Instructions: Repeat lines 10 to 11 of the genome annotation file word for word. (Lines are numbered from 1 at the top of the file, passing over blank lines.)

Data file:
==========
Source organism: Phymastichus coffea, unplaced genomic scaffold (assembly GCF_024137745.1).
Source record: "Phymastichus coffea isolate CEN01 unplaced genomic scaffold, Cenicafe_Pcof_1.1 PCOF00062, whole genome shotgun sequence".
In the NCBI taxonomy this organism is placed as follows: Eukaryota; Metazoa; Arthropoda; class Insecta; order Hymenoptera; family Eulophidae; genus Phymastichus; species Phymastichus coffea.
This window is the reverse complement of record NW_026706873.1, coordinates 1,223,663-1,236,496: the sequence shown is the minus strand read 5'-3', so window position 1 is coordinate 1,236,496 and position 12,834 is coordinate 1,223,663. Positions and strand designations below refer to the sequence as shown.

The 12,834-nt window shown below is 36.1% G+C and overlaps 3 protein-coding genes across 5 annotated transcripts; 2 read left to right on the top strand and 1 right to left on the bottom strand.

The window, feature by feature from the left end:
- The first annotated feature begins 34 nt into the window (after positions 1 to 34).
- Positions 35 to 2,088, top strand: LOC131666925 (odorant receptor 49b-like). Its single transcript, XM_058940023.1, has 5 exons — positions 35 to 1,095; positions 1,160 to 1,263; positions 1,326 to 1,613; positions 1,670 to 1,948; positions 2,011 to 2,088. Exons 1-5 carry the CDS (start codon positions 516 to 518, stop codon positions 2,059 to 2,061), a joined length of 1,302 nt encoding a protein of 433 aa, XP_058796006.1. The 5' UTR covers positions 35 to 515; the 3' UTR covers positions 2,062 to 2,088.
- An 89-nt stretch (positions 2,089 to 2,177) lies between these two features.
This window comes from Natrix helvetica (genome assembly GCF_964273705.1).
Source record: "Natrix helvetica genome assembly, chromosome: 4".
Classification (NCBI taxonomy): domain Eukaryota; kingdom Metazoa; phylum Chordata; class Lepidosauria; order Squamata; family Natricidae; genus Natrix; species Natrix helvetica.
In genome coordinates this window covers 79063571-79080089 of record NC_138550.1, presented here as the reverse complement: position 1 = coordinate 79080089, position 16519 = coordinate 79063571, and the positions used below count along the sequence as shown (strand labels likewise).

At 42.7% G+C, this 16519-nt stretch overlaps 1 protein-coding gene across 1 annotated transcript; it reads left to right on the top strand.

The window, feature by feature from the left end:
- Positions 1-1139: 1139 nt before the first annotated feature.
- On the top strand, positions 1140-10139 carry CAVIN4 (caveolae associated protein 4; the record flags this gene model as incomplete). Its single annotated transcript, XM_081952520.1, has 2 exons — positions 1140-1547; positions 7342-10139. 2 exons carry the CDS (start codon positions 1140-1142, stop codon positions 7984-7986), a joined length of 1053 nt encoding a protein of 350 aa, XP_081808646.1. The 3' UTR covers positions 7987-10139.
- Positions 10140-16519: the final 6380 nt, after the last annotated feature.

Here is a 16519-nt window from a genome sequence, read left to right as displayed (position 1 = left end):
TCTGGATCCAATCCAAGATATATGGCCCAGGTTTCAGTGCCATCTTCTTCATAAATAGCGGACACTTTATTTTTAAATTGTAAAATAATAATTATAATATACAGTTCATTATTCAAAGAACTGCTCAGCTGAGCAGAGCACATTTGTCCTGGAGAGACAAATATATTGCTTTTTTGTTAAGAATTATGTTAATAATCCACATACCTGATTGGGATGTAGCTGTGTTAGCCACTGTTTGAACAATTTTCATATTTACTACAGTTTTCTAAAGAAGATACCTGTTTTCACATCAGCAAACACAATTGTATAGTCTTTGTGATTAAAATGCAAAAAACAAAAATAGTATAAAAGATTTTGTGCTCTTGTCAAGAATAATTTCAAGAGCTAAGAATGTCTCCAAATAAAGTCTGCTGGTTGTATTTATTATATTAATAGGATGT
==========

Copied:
This window comes from Natrix helvetica (genome assembly GCF_964273705.1).
Source record: "Natrix helvetica genome assembly, chromosome: 4".